The reasons why a computer manufacturer would put this into their laptops can only be left up to your imagination. It would be very impractical to hand-analyze the logs and very CPU-intensive to do so on a computer for every person that purchased a laptop. Why are the keyloggers there? I recently almost found out.

I called the police, as having a keylogger unknown to me in my laptop is a serious offense. They told me to call the Department of Homeland Security. At this point, I am in disbelief. Why would the DHS have a keylogger in my laptop? It was surreal.

So I called them. They told me to submit a "Freedom of Information Act" request.

This is what I got back:

Under the Freedom Of Information Act (FOIA), the only items exempt from public disclosure are "items relating to *law enforcement tools* and techniques" and "items relating to national security."

The real life implications of this are plain: computer manufacturers appear to be cooperating with the Department of Homeland Security to make every person who buys a new laptop computer subject to immediate, unrestricted government recording of everything they do on those computers. EVERYTHING!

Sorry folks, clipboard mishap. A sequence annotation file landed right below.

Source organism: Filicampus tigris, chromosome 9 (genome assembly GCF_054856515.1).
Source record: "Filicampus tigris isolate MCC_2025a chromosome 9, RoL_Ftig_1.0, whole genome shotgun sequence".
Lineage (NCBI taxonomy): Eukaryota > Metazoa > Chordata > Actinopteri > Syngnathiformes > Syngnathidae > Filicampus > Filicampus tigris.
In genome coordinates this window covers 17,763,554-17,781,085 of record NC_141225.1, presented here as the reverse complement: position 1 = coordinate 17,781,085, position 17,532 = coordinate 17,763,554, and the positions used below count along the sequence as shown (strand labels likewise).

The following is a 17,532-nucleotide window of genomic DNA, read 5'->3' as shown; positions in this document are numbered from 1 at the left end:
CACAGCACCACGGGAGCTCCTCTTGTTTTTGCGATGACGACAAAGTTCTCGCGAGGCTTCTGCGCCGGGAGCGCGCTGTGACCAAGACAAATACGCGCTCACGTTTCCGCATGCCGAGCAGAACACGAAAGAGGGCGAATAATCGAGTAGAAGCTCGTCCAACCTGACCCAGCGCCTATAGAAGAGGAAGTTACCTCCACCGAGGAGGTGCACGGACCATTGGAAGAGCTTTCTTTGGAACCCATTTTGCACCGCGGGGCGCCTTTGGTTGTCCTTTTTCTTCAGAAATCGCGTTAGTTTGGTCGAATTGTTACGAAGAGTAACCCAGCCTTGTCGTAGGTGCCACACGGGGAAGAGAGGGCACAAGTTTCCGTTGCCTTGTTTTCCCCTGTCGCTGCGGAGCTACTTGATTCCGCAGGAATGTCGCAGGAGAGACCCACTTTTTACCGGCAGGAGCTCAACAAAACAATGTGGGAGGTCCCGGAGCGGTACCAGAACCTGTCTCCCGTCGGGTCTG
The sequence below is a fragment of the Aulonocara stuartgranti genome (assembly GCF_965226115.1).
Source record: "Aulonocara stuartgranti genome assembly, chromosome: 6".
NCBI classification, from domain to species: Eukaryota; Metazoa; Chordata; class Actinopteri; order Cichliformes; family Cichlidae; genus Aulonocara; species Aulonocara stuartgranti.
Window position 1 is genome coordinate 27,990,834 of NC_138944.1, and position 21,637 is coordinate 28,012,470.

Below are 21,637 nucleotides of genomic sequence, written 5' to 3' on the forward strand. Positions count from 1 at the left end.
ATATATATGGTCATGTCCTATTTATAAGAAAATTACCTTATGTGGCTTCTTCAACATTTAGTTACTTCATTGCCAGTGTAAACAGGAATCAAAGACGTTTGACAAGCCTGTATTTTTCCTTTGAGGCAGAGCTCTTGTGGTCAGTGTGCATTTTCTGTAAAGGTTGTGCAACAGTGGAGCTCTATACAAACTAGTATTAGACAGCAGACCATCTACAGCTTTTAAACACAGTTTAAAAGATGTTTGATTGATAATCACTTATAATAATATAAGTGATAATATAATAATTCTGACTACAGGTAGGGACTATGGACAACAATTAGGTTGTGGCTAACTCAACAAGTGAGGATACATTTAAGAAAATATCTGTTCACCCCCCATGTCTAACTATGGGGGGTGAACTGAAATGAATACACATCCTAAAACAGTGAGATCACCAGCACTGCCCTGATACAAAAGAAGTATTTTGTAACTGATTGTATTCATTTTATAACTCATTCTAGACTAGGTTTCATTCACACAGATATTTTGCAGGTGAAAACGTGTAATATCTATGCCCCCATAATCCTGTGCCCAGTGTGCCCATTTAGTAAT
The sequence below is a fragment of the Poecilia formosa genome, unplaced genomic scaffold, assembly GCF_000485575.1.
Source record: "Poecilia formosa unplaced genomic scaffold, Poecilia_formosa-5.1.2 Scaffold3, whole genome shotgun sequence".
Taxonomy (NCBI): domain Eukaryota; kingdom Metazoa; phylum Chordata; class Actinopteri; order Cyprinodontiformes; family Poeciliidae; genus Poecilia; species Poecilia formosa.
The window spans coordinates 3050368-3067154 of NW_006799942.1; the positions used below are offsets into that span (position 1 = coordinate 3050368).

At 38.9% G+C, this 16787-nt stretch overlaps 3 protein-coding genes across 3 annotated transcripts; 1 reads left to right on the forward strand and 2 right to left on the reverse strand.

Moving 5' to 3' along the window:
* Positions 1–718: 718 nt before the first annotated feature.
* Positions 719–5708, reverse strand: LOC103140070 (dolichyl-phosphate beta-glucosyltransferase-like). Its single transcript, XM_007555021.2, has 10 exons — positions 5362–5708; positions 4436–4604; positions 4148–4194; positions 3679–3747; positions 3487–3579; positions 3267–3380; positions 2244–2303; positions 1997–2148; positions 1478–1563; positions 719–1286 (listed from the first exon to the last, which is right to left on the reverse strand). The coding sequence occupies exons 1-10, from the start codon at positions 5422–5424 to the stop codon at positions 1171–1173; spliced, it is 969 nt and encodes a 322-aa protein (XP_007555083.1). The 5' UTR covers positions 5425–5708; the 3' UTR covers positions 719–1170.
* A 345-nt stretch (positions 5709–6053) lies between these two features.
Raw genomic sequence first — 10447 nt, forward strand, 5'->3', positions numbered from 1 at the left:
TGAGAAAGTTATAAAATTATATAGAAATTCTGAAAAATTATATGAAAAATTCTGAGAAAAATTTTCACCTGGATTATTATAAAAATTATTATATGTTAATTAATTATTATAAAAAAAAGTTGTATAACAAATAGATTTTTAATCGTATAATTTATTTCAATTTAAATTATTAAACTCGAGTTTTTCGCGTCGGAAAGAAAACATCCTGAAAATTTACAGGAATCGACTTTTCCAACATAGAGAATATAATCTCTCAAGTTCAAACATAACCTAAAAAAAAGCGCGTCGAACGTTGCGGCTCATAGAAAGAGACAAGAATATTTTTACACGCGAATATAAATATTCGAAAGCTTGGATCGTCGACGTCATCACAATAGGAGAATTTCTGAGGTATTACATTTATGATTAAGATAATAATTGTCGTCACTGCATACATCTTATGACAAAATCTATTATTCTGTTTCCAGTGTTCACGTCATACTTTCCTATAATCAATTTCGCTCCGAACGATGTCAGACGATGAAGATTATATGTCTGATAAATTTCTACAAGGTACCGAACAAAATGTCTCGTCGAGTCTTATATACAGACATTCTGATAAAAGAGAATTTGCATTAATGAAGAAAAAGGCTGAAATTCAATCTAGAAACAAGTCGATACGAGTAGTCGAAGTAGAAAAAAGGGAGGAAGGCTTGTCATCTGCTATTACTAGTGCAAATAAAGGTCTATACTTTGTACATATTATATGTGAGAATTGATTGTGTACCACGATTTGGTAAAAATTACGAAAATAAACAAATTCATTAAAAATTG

This information can be sent to DHS, online, without your knowledge or consent, without a search warrant, or even probable cause! That's why this device is hard-wired directly into the ethernet card, which communicates over the internet!

I am not certain how long this information will be permitted to remain online for the world to see before the government takes some type of action to attempt to have it removed from public view.